Organizers Nada Elia, M. Lynx Qualey, and Susan Abulhawa also allude to this focus on border crossing that makes this festival unique. As Nada Elia observes,

Palestine Writes will highlight the richness of Palestinian art for a North American audience who may not have had the opportunity to experience this work due to lack of linguistic access, the severe restrictions on movement of Palestinians, and the censorship and repression of Palestinian speech in the US.”

In addition to providing a venue for Palestinian voices in the states, this festival, writes M. Lynx Qualey,

opens space for connections, particularly between Palestinian, African-American and Native-American writers. Alongside Davis, Native-American writers Nick Estes, a journalist and Ryan “Little Eagle” Pierce, a playwright, will also feature at the festival, as will Caribbean-American poet Aja Monet.

In This is Not a Border: Reportage and Reflection from the Palestine Festival of Literature, a compilation gathered from ten years of PalFest’s cultural production, editors Ahdaf Souceif and Omar Robert Hamilton assert that in Palestine restrictions on freedom of movement are always quite a hurdle. In his review of the book for Electronic Intifada, Tom Sperlinger describes the annual event that brings approximately 200 writers and professionals to both the occupied West Bank, and sometimes also the Gaza Strip. Participants in PalFest often travel from abroad to in order to join in bringing art to rural areas. Indeed, what internationally known writer Susan Abulhawa brought back from her 2013 participation in the festival was the following:

One of the pillars of my trip to Gaza with the Palestine Literature Festival turned out to be an ongoing discussion regarding the essential blackness of the Palestinian struggle and the need to form greater ties with our “natural allies” from Africa and South America in particular.

Abulhawa brings this understanding to Palestine Writes, a version of PalFest, but much larger, that will be presented to American audiences. As she concludes:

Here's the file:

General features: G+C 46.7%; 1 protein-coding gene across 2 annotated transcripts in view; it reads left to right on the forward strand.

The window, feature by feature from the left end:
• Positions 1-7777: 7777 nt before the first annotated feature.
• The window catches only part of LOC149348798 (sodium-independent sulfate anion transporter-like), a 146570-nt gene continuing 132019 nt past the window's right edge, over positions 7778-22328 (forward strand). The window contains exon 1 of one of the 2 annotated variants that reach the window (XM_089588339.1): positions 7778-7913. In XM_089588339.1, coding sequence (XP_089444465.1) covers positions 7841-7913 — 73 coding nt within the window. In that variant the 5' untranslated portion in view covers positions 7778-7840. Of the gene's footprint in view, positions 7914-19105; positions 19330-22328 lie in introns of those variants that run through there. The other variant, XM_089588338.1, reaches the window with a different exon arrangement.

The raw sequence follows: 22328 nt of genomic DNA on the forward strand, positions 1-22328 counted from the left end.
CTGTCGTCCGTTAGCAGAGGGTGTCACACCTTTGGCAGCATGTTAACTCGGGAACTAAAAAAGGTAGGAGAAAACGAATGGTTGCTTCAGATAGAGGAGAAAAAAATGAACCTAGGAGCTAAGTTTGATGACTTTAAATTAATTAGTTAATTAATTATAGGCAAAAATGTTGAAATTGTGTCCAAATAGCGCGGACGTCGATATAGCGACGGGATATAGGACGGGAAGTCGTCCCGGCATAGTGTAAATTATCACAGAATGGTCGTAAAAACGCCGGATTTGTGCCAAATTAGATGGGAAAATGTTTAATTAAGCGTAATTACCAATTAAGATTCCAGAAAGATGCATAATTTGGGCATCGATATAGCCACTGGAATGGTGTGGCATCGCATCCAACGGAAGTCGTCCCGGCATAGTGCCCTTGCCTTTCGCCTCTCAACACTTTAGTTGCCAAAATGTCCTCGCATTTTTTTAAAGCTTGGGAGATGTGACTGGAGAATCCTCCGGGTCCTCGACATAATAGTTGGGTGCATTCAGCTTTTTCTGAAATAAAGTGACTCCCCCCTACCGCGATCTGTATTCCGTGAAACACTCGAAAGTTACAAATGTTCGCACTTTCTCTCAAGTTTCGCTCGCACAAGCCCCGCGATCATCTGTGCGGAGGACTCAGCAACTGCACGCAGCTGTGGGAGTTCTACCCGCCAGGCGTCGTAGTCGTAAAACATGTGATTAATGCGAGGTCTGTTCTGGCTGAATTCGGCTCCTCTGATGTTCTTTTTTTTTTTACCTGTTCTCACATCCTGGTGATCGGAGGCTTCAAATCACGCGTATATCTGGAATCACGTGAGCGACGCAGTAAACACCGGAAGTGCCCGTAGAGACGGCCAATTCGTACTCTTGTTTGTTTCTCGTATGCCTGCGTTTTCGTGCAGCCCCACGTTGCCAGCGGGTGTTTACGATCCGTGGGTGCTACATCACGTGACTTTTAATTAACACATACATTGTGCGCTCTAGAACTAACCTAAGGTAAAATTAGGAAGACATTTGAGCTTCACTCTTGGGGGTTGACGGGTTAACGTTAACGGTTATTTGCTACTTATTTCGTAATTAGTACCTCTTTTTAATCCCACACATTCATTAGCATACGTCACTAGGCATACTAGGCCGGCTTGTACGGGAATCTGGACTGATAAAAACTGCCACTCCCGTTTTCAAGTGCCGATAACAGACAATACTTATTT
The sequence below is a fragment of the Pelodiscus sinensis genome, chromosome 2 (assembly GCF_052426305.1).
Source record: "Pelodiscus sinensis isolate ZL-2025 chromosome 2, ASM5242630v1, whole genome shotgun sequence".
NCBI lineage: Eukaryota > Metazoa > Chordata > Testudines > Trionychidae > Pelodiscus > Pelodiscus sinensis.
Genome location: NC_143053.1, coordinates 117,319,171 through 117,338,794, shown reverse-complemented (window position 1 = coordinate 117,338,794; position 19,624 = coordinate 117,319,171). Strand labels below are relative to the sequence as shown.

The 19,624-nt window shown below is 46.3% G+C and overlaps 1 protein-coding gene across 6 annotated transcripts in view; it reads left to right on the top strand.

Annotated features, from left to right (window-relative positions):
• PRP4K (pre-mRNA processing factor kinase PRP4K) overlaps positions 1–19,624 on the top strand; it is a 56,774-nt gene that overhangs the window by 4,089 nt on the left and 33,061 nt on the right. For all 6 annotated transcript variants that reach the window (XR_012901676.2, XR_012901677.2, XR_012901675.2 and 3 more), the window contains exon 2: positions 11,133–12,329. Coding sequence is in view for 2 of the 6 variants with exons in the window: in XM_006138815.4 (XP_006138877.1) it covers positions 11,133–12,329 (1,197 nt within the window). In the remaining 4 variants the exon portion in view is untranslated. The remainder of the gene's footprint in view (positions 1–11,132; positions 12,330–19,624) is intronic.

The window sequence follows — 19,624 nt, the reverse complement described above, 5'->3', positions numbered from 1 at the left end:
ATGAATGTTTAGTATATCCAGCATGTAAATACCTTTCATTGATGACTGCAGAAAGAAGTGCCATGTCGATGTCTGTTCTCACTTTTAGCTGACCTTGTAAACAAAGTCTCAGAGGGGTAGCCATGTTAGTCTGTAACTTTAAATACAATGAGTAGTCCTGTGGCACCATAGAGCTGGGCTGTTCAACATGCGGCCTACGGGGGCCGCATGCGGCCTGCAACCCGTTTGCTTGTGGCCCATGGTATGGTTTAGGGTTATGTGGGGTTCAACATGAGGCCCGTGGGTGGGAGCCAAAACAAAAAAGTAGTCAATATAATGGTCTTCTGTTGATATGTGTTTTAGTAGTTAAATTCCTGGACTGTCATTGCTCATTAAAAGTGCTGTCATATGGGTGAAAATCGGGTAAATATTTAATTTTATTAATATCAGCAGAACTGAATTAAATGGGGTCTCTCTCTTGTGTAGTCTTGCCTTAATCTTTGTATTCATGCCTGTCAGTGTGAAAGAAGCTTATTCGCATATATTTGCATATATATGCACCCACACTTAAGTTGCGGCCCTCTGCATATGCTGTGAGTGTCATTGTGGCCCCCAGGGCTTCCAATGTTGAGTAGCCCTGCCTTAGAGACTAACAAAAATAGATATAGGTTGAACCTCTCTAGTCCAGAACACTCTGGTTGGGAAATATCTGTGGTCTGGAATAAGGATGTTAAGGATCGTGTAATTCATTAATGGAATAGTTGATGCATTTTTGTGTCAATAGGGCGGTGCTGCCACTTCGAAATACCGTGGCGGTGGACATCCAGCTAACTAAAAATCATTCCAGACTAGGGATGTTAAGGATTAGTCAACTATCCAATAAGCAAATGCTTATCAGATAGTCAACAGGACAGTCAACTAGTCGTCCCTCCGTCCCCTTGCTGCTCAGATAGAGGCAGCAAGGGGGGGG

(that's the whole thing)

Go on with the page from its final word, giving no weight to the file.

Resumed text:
I know that we, too, do emerge from the yoke of Israeli oppression and ethnic cleansing to show solidarity, whether with tsunami victims, the Rohingyas in Burma, or exploited factory workers in Bangladesh. But I think we can and should do more to give solidarity where it is needed, even if we have nothing to offer but heartfelt words written and broadcast from the ghettos of Bantustans and refugee camps. Because such is an essential beauty of being human. Because there is a kind of liberation that can only come from being a part of the liberation of others. And because fostering reciprocal human solidarity, is how we break an oppressors imposed isolation, such as the siege of Gaza.

In his introduction to Gaza Writes Back, Refaat Alareer writes that working on this collection helped to “break through the intense intellectual and personal isolation in which Israel has sought to keep us caged” (p. 26). At a time when censorship of Palestinian voices and their supporters are at a high point in the United States, Palestine Writes will be a “groundbreaking celebration of power,” according to its webpage, a form of talking back to the forces that have tried but failed to silence the participants who are able to attend.

– Benay Blend received her doctorate in American Studies from the University of New Mexico. Her scholarly works include Douglas Vakoch and Sam Mickey, Eds. (2017), “’Neither Homeland Nor Exile are Words’: ‘Situated Knowledge’ in the Works of Palestinian and Native American Writers”. She contributed this article to The Palestine Chronicle.